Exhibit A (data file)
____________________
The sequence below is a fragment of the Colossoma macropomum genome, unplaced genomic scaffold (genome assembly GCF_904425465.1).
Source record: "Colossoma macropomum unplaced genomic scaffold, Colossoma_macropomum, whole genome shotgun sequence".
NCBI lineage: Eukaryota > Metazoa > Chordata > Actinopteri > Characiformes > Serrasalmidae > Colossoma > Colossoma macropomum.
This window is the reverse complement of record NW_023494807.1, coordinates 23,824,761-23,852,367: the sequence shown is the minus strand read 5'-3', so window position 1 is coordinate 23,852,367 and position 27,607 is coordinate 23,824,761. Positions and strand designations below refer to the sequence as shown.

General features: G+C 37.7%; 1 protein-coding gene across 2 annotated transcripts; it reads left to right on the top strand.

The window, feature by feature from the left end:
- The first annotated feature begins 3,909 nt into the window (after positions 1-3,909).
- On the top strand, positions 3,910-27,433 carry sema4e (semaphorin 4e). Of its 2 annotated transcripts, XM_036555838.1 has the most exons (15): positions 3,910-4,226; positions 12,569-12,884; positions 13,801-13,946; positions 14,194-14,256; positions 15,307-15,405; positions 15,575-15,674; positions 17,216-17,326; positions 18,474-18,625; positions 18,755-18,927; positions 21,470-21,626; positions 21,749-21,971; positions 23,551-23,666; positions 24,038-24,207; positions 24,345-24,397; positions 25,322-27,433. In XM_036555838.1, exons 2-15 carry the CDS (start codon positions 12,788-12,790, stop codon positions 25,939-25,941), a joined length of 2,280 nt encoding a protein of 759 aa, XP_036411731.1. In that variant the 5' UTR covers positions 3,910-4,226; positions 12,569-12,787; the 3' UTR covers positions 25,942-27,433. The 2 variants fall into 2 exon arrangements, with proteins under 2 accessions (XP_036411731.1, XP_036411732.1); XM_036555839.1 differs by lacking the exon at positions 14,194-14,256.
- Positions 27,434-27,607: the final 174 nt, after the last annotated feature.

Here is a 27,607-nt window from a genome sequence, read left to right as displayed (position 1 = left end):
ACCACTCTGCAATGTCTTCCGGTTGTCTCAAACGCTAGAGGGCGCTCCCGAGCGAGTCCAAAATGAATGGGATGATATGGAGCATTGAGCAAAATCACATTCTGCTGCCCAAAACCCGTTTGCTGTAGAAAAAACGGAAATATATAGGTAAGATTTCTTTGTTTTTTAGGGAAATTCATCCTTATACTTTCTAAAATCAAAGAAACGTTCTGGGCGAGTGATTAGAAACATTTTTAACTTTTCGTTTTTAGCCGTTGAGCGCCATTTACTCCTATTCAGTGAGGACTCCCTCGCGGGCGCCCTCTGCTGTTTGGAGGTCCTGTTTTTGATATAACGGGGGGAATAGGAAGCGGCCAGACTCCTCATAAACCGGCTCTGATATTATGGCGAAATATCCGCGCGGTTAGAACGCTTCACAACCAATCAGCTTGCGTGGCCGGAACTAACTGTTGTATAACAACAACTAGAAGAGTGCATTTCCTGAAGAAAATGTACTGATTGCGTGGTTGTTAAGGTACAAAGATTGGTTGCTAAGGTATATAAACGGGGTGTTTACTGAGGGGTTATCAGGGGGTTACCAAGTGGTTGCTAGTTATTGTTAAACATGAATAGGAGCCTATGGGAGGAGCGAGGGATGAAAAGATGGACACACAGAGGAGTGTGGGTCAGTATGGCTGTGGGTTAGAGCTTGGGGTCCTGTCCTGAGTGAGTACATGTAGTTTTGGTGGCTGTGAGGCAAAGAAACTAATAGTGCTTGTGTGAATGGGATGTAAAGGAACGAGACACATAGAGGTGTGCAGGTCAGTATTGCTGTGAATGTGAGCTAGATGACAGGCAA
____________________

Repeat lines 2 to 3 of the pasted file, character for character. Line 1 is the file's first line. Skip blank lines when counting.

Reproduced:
Source record: "Colossoma macropomum unplaced genomic scaffold, Colossoma_macropomum, whole genome shotgun sequence".
NCBI lineage: Eukaryota > Metazoa > Chordata > Actinopteri > Characiformes > Serrasalmidae > Colossoma > Colossoma macropomum.